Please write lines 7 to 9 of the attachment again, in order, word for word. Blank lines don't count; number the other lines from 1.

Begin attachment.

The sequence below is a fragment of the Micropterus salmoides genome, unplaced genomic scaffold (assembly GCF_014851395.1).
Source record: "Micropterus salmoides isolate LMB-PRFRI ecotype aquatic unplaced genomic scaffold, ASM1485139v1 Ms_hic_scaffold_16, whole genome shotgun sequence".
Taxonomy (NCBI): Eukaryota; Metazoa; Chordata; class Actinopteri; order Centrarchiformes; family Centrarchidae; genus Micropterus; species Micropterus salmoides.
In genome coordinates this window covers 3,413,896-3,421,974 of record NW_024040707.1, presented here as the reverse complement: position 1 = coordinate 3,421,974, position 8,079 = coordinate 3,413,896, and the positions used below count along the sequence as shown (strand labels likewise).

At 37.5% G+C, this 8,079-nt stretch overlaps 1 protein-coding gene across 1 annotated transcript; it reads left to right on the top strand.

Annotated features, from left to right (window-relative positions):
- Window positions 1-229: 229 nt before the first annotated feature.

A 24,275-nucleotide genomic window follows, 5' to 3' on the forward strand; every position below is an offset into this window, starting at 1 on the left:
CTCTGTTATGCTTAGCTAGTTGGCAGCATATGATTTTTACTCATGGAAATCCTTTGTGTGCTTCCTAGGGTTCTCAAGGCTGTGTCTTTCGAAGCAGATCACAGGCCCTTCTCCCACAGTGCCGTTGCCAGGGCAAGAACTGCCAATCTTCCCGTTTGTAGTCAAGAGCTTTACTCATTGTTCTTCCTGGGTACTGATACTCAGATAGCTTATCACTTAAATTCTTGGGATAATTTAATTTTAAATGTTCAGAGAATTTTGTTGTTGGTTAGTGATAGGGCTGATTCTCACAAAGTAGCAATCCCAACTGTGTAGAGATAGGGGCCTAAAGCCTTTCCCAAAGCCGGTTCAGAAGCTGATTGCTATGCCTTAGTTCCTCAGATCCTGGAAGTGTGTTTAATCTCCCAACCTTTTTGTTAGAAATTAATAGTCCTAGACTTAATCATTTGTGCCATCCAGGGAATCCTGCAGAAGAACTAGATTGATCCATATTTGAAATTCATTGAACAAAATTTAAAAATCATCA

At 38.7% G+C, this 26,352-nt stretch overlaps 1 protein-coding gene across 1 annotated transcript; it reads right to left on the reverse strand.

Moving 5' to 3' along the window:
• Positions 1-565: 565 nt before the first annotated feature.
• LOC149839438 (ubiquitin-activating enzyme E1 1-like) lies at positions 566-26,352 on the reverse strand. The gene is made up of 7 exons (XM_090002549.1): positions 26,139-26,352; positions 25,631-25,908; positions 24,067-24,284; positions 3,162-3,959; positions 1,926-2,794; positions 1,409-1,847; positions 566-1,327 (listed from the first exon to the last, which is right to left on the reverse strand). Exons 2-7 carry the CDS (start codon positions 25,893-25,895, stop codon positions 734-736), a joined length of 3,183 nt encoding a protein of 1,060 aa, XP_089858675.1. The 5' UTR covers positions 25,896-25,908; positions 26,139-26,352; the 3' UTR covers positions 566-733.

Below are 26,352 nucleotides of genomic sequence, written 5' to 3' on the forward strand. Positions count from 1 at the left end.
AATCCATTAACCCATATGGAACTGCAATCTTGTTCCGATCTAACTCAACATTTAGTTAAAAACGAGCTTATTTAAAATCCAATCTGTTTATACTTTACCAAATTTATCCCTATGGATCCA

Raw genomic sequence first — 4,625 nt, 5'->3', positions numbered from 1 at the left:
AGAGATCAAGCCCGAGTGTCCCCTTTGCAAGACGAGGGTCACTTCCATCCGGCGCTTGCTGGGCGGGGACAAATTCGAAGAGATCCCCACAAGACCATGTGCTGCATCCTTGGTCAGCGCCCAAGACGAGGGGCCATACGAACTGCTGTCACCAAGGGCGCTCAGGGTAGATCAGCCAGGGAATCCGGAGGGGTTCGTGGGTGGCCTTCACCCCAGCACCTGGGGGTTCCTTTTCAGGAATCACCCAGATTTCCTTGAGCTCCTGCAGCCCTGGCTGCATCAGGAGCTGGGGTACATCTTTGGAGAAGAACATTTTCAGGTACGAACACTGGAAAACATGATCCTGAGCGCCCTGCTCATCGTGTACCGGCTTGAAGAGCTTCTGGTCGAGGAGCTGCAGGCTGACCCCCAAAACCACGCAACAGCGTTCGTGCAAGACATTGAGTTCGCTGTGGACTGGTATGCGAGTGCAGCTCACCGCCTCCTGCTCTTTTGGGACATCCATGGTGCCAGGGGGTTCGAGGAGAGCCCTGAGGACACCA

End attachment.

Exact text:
- Window positions 1-229: 229 nt before the first annotated feature.

A 24,275-nucleotide genomic window follows, 5' to 3' on the forward strand; every position below is an offset into this window, starting at 1 on the left:
CTCTGTTATGCTTAGCTAGTTGGCAGCATATGATTTTTACTCATGGAAATCCTTTGTGTGCTTCCTAGGGTTCTCAAGGCTGTGTCTTTCGAAGCAGATCACAGGCCCTTCTCCCACAGTGCCGTTGCCAGGGCAAGAACTGCCAATCTTCCCGTTTGTAGTCAAGAGCTTTACTCATTGTTCTTCCTGGGTACTGATACTCAGATAGCTTATCACTTAAATTCTTGGGATAATTTAATTTTAAATGTTCAGAGAATTTTGTTGTTGGTTAGTGATAGGGCTGATTCTCACAAAGTAGCAATCCCAACTGTGTAGAGATAGGGGCCTAAAGCCTTTCCCAAAGCCGGTTCAGAAGCTGATTGCTATGCCTTAGTTCCTCAGATCCTGGAAGTGTGTTTAATCTCCCAACCTTTTTGTTAGAAATTAATAGTCCTAGACTTAATCATTTGTGCCATCCAGGGAATCCTGCAGAAGAACTAGATTGATCCATATTTGAAATTCATTGAACAAAATTTAAAAATCATCA